Death Defeated

There is one particular moment that stands out from my church retreat experience last weekend: falling to the ground weeping at a single song lyric:

Death is defeated.

Just moments before, I had stood for an altar call to release disappointment, and deep disappointment had surfaced about my grandmother’s passing back in December.

It wasn’t just disappointment that God never physically healed her from Parkinson’s. Nor mere sadness about her being gone. It was a deep, fear-filled question that has popped up again and again the past six months:

Does God really reward those who seek Him?

(If so, how could He let such a God-fearing woman suffer in such a degrading way for so long? Could I end up suffering in the same way?)

I had addressed this question before. I thought I had come to terms with all the difficult questions stirring deep in my heart. Amidst the tears and wrestling, I had declared that God is a rewarder of those who seek Him! But last weekend, as we sang of Jesus’ victory over death, God took my understanding of His faithfulness to a deeper level.

Death and disease did their best to defeat your grandmother, He said, but they couldn’t. In the end, she was victorious. 

I began to see visions of my grandmother in heaven with Jesus, dancing and worshiping. And my whole view of her suffering shifted.

This whole time part of me had felt God had allowed her to suffer an unjust punishment, but now I realized that it wasn’t like that at all. It wasn’t a punishment; it was an attack. The enemy always attacks those close to God, those who intimidate him. But he couldn’t defeat her––she was victorious.

Don’t you know that all the suffering fell away and was forgotten in a single moment, obliterated by that first waking moment of joy?

But still, a question was on my lips.

What about all those years she suffered on earth? Now, it’s all fine and forgotten (for her at least), but what about in the midst of the suffering? How could God abandon her? His response was immediate:

I never left her for even a moment.

He began showing me His faithfulness piece by piece.

How He had prompted me so often to pray for her. (Don’t you know that was because she was on My mind?) How He had provided my grandfather to take loving, untiring physical care of her.

He reminded me of the moment I got to tell her how much He loved her––the sudden awareness that came into her eyes as I held her hand and told her that the first thing God told me when I moved to Korea was to pray for her.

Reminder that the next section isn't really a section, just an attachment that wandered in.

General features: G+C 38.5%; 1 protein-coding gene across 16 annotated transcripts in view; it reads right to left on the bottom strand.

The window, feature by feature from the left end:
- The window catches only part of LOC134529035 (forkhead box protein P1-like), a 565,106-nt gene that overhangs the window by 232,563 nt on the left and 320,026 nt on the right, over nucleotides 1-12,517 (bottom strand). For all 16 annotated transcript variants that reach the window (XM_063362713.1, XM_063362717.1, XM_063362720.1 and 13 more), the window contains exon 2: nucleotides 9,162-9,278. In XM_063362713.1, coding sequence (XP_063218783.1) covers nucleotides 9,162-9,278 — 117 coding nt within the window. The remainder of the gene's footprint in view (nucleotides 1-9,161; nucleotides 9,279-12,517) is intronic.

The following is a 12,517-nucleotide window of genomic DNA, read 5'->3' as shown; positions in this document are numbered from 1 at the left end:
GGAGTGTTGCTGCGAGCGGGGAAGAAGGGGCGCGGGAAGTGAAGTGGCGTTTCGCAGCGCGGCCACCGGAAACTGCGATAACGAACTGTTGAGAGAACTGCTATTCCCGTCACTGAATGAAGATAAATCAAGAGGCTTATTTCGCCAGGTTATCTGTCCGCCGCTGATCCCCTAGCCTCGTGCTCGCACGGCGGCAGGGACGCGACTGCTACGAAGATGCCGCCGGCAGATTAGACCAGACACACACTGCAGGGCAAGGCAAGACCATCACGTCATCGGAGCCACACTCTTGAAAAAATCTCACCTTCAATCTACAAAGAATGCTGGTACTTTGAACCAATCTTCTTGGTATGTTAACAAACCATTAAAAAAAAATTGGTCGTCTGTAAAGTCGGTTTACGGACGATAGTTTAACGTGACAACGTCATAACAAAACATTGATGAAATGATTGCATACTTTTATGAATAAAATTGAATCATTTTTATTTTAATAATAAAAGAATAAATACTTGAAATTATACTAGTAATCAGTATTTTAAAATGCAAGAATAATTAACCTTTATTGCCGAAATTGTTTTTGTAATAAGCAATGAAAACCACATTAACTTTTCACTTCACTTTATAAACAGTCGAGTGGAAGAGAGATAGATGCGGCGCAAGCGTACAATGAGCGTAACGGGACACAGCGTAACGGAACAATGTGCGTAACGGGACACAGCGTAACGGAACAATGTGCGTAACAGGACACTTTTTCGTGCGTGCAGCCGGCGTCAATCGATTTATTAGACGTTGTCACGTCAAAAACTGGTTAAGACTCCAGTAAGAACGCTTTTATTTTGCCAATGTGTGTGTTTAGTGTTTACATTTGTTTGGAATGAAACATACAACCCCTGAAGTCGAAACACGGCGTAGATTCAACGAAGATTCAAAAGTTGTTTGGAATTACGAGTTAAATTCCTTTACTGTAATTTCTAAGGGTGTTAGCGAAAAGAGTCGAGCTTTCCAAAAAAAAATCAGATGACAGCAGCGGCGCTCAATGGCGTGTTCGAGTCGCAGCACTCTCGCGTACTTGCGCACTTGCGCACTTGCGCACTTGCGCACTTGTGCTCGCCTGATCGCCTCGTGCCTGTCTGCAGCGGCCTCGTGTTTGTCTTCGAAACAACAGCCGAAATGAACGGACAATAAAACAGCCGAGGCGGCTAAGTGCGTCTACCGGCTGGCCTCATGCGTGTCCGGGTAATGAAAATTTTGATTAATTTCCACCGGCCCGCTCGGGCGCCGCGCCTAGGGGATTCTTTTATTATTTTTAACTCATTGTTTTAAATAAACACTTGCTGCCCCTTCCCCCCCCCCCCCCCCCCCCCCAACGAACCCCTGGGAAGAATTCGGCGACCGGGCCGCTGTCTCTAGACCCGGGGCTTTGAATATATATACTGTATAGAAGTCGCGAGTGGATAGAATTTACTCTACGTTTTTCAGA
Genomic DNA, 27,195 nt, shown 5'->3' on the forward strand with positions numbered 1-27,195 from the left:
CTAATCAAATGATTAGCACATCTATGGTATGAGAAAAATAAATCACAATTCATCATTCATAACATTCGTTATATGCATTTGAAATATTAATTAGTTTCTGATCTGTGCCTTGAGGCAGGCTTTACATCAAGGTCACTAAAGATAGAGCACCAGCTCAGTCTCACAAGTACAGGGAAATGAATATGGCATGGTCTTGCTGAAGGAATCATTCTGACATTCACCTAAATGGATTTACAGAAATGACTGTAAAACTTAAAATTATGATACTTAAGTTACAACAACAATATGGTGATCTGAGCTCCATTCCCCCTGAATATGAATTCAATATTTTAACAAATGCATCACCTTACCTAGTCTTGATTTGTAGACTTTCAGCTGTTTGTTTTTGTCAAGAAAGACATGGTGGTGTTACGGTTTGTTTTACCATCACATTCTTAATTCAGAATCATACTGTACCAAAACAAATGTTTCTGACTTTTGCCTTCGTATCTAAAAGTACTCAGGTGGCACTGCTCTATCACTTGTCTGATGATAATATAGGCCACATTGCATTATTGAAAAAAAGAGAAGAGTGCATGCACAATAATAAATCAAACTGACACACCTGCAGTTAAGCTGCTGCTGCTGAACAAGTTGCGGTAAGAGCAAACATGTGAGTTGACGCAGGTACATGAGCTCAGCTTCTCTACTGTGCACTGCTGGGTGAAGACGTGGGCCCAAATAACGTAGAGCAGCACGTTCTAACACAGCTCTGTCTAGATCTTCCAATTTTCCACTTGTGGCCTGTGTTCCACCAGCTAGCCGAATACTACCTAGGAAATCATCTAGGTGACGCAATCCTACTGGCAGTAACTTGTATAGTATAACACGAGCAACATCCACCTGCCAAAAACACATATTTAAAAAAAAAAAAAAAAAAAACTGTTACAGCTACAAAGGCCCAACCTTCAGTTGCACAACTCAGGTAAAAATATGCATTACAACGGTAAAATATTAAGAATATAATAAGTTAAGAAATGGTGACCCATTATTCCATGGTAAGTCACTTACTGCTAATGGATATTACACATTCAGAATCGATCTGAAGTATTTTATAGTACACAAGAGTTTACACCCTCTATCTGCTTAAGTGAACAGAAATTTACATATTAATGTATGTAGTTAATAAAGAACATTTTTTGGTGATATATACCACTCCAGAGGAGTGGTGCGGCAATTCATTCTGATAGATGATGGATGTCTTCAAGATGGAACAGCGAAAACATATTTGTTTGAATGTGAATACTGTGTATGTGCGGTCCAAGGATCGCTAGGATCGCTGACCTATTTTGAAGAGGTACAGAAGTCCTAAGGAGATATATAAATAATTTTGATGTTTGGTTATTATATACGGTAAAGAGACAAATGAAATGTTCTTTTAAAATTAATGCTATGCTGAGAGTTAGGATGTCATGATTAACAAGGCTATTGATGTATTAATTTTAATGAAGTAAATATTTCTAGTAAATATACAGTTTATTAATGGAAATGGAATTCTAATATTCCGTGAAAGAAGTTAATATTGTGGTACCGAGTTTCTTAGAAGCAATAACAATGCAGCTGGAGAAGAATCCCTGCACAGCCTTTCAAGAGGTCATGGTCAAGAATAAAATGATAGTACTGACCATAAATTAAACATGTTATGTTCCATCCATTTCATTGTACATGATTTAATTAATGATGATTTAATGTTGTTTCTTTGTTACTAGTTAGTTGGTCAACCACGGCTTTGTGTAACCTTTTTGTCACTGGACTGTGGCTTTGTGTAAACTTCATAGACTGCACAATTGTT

I remembered one evening when she could barely talk, couldn’t even keep her eyes open, and we weren’t sure if she was present mentally or not, when she suddenly laughed at something my grandfather said. (She used to laugh quite often––I believe I inherited my sense of humor from her.)

She never lost her sense of humor. And you won’t either, no matter what you go through.

At His words, deep, unspoken fears within me fell away. I can’t control what may happen, but I can know that I will never be defeated.

Then God spoke one thing more.

A dear college friend of mine is in a coma right now.

She has been for a number of weeks. I, along with hundreds of others, are currently praying for a miracle: full restoration of her brain.

She is so young and beautiful and amazing that anything except full and complete healing would just seem terribly wrong. And perhaps that makes it scarier for me to pray. What if God doesn’t answer? How will I keep from growing bitter toward Him about this one?

Well, that night, after showing me all those revelations about my grandmother, God pinpointed this fear inside me about my friend also, the fear that she wouldn’t be healed. He said, You know death and disease can’t defeat her. Her victory is sure. You don’t have to be afraid.

I stayed on my knees on that floor for quite awhile after that, sobbing, as the reality of heaven and Jesus’ victory washed over me.

My friend is victorious. That is already a certainty.

There is nothing the enemy can steal that God can’t more than repay. Her youth, her beauty, not even her dignity. All will be restored one hundred-fold.

That assurance frees me to pray with more boldness and faith. God can heal her––God can do anything. And God wants to heal her. I am certain of that. But I believe He wants to stretch our faith first. Don’t be afraid; just believeI cling to those words of Jesus as I step out in faith for my friend.



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Elizabeth holds to simple faith in a complex world. She values the beauty of the everyday and strives for vulnerability with other imperfect humans. She is currently pursuing her MDiv at Fuller Theological Seminary, so when she isn't busy writing academic papers, she is usually out enjoying the LA sunshine. She is constantly learning, laughing, and finding herself in awe of grace.

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